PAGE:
Wyndham History

Alfred Hartly Hurst (1895-1978)


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Alfred Hartly Hurst (1895-1978)





Wyndham City Libraries





World War One Veterans Item Type Metadata


Alfred Hartly Hurst

Birth Date


Service Number


Enlistment Date

Next of Kin

Alfred William Hurst,

Address at time of Enlistment

Aviation School Road,
Laverton, Victoria


Marital Status


Death Date

Place of Burial

Williamstown Cemetery
Williamstown North, Victoria, Australia

Biographical Text

No.68583  Private Alfred Hartly Hurst
Alfred Hartly Hurst was born on 23 June 1895 in Maldon, Victoria to Alfred William and Rosetta Ann Hurst (nee Palmer). The town of Maldon is located in a historical gold mining region between the larger centres of Castlemaine and Bendigo.  

Alfred had five brothers, they were:
  • Charles George (1893-1985)
  • Clarence Aldous (1897-1978)
  • Archibald Stanley (1898-1978)
  • George Hector (1901-1974) and
  • Roy Hurst (1903)
War Service
Alfred enlisted into the Army at Melbourne, Victoria on 2 July 1918.  He was aged 23 years and one month and was five feet and five and a quarter inches tall.  Matthew weighed 129 pounds and had a chest measurement of 32 to 34 and a half inches.  His complexion was listed as fresh, with blue eyes and brown hair.  His next of kin was listed as his father, Mr. Alfred William Hurst, Aviation School Road, Laverton, Victoria.  All of this was recorded at the time of his enlistment.

Alfred embarked from Port Adelaide, South Australia per S.S. Boonah on 22 October 1918.  He was bound for the United Kingdom via Fremantle and South Africa. S.S. Boonah was the last Australian troop ship to leave Australia in World War 1. Carrying about 1200 AIF soldiers, she arrived in Durban, South Africa just three days after the Armistice was signed, and on hearing the news, made arrangements to promptly return home.

Alfred and his fellow comrades never made it to the war, but on their return trip had to fight a war of their own.  Whilst in Durban, local stevedores from the Spanish flu stricken city infected soldiers, who were billeted in the crowded ship.  By the time the ship had arrived back at Fremantle on 12 December, more than 300 cases had been reported, and Commonwealth immigration authorities initially refused to allow the soldiers to disembark, knowing of the global pandemic which was underway but which had until then spared Western Australia. After some delay before approval was granted, 300 of the most unwell soldiers were ferried ashore to the Quarantine Station, Woodman Point, Western Australia.

Alfred and his sick ship mates were admitted to the Quarantine Station suffering from Pneumonia Influenza on 12 December 1918.  Not all of the men were sent to Woodman Point.  The remainder stayed on the ship, where conditions were said to be deplorable.  A seven-day incubation period with no new cases was required to prove that the disease had burnt itself out, but new infections and deaths continued, caused by the cramped and close living conditions on board.

Public outrage grew against the refusal of the immigration authorities to allow all of the soldiers ashore with casualties growing each day.  After nine days of acrimony, and despite breaking quarantine regulations, the ship was ordered to depart presumably to defuse the situation.  Another 17 cases were discovered between Albany and Adelaide, and the remaining men were disembarked at Torrens Island Quarantine Station, a similar facility to Woodman's Point, and just north of Adelaide.  No further deaths occurred and after being given the all-clear, the remaining men returned to their homes.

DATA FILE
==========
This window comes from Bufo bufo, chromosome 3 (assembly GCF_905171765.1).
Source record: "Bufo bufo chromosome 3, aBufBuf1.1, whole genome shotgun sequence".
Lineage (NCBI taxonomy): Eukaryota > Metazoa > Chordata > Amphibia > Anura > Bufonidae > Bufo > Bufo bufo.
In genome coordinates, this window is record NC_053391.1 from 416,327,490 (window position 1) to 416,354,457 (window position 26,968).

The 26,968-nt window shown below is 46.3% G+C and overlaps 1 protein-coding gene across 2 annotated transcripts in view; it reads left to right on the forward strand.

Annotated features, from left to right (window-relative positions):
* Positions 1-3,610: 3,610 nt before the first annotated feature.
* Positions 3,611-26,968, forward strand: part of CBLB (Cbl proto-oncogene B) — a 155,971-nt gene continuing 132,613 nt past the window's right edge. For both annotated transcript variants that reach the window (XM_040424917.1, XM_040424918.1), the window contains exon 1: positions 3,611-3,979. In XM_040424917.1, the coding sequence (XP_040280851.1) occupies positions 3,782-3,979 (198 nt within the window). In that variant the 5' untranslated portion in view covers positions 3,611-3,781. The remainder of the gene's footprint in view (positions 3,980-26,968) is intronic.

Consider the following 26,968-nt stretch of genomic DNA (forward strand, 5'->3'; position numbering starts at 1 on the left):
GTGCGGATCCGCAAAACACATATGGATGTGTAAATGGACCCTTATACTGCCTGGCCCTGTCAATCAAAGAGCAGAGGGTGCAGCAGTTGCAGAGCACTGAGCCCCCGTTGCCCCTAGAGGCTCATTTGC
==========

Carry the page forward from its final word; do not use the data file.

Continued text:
A total of twenty-seven soldiers and four nurses at Woodman Point died of influenza during the crisis, which was remembered as Boonah Tragedy: The ship of death that created an uproar.

Alfred was one of the lucky ones and he was discharged from the Quarantine Station on 3 January 1919 and was discharged from the A.I.F. on 31 January 1919.

According to the 1917 Australia Electoral roll (Victoria, 1919, Melbourne Ports, Newport) Alfred Hartly Hurst lived at 116 Mason Street, Newport with his parents and his brother Charles.  His occupation listed was a carpenter.

Post War
The 1919 Australia electoral Roll had the Hurst family living in Laverton. Living on the farm were his parents and his brothers Charles and Clarence. Their occupation was listed as farmer.

The 1921 Australia Electoral Roll had the Hurst family living in Laverton.  Living on the farm were his parents, his brother Charles George and his wife Ethel Florence; also his other two brothers Clarence Aldous and Archibald Stanley.

The 1925 Australia Electoral roll had Alfred Hartley Hurst living at 41 Newcastle Street, Newport with his wife, Pearl Dorothy Hurst. Alfred’s father, mother and brother Clarence were living in 37 Newcastle Street, Newport. The profession of all three men then was plasterer.

Alfred Hartly Hurst died on 29 September 1978 at Eltham, Melbourne Victoria aged 82 and is buried at the Williamstown Cemetery, Williamstown North, Victoria.

Medals and Entitlements:
  • British War Medal - Date unknown 
  • Victory Medal - Date unknown


Citation NAA: B2455, HURST A H 68583


Army records
http://recordsearch.naa.gov.au/NameSearch https://www.aif.adfa.edu.au/

Family records

South Australian Medical Heritage Society Inc - The Boonah Tragedy

Boonah crisis (From Wikipedia, the free encyclopedia)

Trove – Digitised newspapers: The Argus - Melbourne, Vic. Saturday 4 January 1919 THE S.S. BOONAH OUTBREAK.

The Argus (Melbourne, Vic. : 1848 – 1957) Friday 20 December 1918 Pneumonic Influenza – Position in Sydney.

Medals and Entitlements

British War Medal
Victory Medal


“Alfred Hartly Hurst (1895-1978),” Wyndham History, accessed October 4, 2023, http://www.wyndhamhistory.net.au/items/show/1752.


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